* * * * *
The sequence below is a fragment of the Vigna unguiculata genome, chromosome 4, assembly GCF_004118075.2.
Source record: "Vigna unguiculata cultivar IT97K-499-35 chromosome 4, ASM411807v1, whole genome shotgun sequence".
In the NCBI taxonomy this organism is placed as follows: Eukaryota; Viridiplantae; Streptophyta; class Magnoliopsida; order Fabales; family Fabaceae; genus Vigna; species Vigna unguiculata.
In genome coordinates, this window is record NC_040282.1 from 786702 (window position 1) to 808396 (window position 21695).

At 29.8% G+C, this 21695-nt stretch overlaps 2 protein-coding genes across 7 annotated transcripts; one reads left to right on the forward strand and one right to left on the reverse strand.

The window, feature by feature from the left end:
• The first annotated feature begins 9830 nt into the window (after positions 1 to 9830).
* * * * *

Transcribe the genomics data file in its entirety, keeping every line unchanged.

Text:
The sequence below is a fragment of the Vigna unguiculata genome, chromosome 4, assembly GCF_004118075.2.
Source record: "Vigna unguiculata cultivar IT97K-499-35 chromosome 4, ASM411807v1, whole genome shotgun sequence".
In the NCBI taxonomy this organism is placed as follows: Eukaryota; Viridiplantae; Streptophyta; class Magnoliopsida; order Fabales; family Fabaceae; genus Vigna; species Vigna unguiculata.
In genome coordinates, this window is record NC_040282.1 from 786702 (window position 1) to 808396 (window position 21695).

At 29.8% G+C, this 21695-nt stretch overlaps 2 protein-coding genes across 7 annotated transcripts; one reads left to right on the forward strand and one right to left on the reverse strand.

The window, feature by feature from the left end:
• The first annotated feature begins 9830 nt into the window (after positions 1 to 9830).